The Legislature is poised to take another crack at allowing commercial logging on more than a million acres of New Jersey’s forests.
The issue deeply split the state’s environmental community when it was approved in the previous legislative session, but it ended up dying after being conditionally vetoed by Gov. Chris Christie.
To some, limited harvesting of trees — as they prefer to describe the process — on the state’s 1.8 million acres of woodlands could prove beneficial by producing healthier forests and a better habitat for the plants and animals that live there. Others oppose the measure because it would betray a public trust of lands acquired with taxpayer money, potentially weakening support for open-space financing in the future.
The Senate Environment and Energy Committee will consider the latest version of the measure (S-2034) today in Trenton. Sen. Bob Smith (D-Middlesex), the chairman of the committee, is the sponsor as he was in the previous legislative term.
Smith’s bill directs the New Jersey Department of Environmental Protection (DEP) to develop a program for the stewardship of forests on state-owned lands based on standards developed by the independent, nonprofit Forest Stewardship Council.
But Christie, in his conditional veto message last year, called the bill unconstitutional, saying it would require the DEP to “abdicate its responsibility to serve as the state’s environmental steward to a third party.’’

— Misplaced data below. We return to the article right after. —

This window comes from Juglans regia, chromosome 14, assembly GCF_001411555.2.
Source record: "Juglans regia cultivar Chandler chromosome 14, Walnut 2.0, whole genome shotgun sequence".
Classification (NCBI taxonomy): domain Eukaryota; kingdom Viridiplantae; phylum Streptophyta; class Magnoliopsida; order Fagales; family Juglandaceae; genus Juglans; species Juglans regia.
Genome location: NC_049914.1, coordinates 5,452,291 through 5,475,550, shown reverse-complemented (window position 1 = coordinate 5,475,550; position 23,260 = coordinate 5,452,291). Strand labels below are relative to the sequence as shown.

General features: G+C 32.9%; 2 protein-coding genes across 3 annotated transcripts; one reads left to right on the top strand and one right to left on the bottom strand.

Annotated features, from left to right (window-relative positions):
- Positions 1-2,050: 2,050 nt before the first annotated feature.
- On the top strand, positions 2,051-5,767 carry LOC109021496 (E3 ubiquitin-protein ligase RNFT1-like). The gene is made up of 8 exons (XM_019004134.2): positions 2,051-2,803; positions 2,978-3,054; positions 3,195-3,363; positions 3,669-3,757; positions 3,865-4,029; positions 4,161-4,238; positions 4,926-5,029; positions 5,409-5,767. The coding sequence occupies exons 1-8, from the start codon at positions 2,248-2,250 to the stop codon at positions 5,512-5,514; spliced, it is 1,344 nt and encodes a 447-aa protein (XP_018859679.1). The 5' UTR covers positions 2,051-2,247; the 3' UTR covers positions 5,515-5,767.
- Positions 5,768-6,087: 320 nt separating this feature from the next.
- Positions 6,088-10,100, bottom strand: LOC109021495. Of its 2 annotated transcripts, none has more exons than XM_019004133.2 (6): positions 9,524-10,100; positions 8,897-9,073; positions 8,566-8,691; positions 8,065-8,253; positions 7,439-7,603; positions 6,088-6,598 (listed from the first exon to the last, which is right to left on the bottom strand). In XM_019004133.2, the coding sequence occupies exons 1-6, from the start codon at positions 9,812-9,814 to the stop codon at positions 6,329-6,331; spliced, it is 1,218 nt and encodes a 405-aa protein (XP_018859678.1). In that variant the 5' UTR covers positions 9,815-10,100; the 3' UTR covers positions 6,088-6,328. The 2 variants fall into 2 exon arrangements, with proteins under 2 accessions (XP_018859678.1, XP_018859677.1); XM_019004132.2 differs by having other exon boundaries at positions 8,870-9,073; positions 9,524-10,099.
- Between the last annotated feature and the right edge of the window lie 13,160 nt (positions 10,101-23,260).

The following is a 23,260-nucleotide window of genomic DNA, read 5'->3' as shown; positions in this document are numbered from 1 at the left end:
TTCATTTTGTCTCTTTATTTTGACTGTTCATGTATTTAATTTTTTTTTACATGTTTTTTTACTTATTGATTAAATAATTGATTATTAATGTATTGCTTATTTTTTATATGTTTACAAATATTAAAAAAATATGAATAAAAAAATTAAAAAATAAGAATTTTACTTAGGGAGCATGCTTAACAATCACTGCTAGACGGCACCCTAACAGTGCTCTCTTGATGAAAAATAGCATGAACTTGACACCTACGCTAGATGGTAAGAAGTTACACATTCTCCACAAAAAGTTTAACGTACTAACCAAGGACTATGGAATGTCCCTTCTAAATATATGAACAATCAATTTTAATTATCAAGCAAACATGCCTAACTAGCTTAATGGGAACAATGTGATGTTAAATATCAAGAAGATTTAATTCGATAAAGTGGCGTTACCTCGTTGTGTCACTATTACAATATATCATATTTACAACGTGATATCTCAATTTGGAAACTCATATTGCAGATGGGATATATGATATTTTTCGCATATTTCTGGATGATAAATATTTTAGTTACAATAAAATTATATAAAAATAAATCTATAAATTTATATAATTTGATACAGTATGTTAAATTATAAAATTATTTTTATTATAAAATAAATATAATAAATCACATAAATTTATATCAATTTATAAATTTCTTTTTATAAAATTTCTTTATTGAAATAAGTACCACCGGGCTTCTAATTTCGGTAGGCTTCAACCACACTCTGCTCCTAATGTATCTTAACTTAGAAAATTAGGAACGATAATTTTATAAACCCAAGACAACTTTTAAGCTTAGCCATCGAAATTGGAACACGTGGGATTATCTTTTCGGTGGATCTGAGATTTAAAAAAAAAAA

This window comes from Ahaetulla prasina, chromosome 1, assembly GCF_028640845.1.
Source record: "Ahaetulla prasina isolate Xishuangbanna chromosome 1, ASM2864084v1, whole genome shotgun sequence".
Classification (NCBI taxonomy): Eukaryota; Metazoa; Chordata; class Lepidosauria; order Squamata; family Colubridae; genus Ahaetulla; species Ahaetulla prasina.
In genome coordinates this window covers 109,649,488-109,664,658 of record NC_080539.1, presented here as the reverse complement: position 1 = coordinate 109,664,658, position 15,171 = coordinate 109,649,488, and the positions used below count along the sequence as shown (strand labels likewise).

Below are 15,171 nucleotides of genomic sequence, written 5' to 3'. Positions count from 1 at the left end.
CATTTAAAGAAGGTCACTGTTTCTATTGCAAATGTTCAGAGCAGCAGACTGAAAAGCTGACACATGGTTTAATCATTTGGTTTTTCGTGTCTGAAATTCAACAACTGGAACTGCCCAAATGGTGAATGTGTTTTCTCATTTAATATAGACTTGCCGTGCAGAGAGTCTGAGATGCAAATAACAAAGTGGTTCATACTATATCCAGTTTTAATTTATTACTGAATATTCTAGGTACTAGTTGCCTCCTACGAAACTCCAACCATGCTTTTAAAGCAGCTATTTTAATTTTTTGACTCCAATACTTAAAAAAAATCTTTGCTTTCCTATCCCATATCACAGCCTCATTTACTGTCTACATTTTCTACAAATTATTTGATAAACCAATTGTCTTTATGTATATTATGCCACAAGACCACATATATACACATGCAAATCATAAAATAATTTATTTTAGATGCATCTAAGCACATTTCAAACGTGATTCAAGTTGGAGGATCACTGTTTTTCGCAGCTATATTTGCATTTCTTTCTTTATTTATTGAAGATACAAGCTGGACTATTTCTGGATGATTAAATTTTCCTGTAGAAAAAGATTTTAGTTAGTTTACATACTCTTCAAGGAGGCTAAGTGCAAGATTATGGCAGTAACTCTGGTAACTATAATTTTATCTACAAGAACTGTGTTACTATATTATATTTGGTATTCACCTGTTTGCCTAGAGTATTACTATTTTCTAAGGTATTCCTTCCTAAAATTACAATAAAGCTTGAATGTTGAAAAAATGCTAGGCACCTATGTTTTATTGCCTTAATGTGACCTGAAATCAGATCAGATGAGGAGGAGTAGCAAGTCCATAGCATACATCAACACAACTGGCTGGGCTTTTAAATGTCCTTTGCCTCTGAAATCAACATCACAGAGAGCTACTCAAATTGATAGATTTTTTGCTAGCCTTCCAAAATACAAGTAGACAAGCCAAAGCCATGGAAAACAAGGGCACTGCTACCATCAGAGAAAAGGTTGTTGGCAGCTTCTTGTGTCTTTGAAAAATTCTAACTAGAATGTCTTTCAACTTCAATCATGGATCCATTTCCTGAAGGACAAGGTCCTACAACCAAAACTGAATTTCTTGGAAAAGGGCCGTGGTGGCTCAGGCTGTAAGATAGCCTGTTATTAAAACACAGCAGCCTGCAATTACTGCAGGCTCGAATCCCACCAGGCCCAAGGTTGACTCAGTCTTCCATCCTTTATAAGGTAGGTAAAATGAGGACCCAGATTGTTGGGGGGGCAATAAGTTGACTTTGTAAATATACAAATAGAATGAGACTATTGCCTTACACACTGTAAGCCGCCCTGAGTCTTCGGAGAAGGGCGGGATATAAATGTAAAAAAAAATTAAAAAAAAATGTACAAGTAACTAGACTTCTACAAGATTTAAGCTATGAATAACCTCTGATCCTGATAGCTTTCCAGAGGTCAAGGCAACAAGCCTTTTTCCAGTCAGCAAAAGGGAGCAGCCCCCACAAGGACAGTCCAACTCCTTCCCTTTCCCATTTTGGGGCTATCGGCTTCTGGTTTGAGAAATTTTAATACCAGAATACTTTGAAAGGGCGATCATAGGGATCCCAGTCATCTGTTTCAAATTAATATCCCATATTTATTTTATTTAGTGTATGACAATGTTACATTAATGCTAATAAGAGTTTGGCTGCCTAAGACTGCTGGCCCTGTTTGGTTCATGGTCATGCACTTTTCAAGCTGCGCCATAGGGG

Lawmakers and conservation groups have been debating the issue for several years among widespread consensus that the state’s forests face a multitude of problems. They range from expansion of invasive plant species to an overpopulation of deer and a decline in habitat for endangered and threatened species.
“The big picture is in the last 40 years there has been a marked decline in the function of public lands in New Jersey,’’ Doug Tavella, a consulting forester in the northwest part of the state told the committee last year.
According to estimates prepared by the New Jersey Office of Legislative Services, the bill could cost up to $2.7 million to implement, a projection critics fear could lead to increased logging on state-owned lands.
“Is it really about forestry or income?’’ questioned Jeff Tittel, director of the New Jersey Sierra Club, who opposed the earlier version as he did past bills on the issue.
“Public support for open-space preservation could wane once people see what is being done on land held in the public trust.’’
Other environmental groups, however, have backed the bill, including the New Jersey Audubon Society, New Jersey Conservation Foundation, and Pinelands Preservation Alliance, among others.